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Broom, n. Etym: [OE. brom, brome, AS. brom; akin to LG. bram, D. brem, OHG. bramo broom, thornbrombeere blackberry. Cf. Bramble, n.]
Defn: A plant having twigs suitable for making brooms to sweep with when bound together; esp., the Cytisus scoparius of Western Europe, which is a low shrub with long, straight, green, angular branches, mintue leaves, and large yellow flowers. No gypsy cowered o'er fires of furze and broom. Wordsworth.
2. An implement for sweeping floors, etc., commonly made of the panicles or tops of broom corn, bound together or attached to a long wooden handle; -- so called because originally made of the twigs of the broom. Butcher's broom, a plant (Ruscus aculeatus) of the Smilax family, used by butchers for brooms to sweep their blocks; -- called also knee holly. See Cladophyll.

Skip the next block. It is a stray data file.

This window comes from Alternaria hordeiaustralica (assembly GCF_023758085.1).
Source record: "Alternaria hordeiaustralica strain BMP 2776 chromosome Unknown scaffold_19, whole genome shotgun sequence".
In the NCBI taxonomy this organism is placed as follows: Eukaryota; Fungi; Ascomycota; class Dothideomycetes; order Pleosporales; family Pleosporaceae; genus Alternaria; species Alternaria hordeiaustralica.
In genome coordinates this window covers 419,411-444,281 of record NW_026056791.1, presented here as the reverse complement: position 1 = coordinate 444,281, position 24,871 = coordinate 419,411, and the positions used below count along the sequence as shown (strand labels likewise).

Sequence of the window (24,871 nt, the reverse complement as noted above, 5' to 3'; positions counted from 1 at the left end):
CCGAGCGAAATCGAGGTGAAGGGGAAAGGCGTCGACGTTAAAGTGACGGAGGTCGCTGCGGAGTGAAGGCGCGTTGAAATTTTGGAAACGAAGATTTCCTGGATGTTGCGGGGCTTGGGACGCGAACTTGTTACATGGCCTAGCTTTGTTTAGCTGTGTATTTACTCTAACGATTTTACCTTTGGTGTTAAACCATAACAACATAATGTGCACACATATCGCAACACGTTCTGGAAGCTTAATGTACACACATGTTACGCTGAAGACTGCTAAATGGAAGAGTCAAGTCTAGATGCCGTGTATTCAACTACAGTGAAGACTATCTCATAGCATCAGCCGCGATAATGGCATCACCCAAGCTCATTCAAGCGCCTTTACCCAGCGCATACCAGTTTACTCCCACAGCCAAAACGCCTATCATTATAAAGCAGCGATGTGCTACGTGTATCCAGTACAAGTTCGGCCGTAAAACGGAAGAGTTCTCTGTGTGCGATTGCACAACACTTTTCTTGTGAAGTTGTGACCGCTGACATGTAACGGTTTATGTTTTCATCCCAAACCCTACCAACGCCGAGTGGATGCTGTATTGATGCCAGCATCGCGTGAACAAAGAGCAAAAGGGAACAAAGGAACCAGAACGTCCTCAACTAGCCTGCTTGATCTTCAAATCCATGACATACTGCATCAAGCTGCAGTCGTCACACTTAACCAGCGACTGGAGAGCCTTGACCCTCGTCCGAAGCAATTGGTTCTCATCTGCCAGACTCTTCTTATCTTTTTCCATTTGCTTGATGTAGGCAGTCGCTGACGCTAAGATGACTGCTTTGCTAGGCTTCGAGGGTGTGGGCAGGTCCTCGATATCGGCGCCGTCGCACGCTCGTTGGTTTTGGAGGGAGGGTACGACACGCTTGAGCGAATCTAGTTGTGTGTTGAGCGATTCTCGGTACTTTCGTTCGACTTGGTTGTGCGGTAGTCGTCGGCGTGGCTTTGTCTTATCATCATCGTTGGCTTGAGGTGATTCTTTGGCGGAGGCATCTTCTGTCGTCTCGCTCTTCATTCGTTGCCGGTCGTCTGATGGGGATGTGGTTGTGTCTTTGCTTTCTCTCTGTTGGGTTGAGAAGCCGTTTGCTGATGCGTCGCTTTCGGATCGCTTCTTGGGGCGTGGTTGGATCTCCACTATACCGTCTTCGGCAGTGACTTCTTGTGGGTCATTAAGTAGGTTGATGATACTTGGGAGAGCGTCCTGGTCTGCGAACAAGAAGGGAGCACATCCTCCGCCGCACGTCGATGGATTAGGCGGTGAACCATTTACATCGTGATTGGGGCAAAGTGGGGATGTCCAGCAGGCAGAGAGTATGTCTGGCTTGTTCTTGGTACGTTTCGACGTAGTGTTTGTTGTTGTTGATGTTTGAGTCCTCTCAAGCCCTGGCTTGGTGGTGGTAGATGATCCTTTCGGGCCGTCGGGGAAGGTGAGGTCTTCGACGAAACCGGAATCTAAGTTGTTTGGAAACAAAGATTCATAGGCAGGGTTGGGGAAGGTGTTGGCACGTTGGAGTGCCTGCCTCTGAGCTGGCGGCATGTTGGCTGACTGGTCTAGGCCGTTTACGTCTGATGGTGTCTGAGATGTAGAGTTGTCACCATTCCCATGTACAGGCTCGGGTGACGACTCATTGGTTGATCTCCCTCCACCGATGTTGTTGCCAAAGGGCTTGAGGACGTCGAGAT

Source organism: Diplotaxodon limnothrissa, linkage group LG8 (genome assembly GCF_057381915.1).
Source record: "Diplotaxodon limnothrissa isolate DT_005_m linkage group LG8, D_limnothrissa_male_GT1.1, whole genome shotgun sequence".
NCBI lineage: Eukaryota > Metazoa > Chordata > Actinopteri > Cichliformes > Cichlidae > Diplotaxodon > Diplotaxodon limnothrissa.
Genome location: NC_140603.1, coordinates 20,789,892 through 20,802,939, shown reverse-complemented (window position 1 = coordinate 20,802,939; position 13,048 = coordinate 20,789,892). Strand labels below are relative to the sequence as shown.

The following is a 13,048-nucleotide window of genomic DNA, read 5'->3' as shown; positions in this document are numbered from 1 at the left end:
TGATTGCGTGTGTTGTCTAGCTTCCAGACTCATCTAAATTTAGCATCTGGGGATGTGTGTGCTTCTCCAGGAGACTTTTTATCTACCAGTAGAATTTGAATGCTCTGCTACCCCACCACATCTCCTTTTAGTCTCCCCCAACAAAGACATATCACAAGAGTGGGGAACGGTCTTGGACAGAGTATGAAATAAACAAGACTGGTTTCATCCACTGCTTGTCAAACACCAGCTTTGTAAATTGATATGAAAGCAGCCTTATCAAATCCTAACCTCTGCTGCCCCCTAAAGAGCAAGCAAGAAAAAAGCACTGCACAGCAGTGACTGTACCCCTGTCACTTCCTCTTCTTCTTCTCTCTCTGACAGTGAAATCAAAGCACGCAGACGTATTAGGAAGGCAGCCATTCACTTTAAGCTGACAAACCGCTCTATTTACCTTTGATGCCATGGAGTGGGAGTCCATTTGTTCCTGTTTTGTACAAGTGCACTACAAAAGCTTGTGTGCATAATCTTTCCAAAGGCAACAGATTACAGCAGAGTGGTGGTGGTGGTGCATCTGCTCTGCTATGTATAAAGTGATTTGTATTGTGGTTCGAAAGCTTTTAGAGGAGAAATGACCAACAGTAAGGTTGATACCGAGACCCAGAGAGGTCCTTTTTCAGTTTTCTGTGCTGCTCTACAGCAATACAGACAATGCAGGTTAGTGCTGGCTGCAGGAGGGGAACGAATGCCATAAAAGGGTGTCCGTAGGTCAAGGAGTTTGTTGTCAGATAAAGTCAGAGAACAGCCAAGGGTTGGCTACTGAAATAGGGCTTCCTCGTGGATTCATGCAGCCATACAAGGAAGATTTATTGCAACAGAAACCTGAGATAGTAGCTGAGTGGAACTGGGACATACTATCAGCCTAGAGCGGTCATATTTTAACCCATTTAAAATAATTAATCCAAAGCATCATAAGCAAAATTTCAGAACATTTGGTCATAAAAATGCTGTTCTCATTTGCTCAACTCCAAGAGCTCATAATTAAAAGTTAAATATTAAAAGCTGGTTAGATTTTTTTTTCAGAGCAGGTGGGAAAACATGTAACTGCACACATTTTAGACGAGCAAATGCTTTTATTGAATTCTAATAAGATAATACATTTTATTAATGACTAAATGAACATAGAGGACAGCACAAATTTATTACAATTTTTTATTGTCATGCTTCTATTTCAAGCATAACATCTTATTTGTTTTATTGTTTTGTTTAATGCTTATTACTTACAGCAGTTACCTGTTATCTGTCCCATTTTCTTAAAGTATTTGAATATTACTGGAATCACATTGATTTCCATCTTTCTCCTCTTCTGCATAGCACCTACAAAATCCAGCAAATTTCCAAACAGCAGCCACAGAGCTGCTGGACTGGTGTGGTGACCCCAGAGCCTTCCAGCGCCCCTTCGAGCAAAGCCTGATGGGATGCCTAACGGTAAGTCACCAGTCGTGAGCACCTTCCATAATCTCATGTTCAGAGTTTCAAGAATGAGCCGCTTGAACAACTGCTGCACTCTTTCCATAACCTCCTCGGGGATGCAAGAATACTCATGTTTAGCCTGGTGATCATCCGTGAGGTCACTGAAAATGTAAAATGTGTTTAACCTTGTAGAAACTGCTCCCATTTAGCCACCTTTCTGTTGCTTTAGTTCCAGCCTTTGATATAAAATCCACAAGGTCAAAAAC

-- Dyer's broom, a species of mignonette (Reseda luteola), used for
dyeing yellow; dyer's weed; dyer's rocket.
-- Spanish broom. See under Spanish.
Broom Broom, v. t. (Naut.)
Defn: See Bream.
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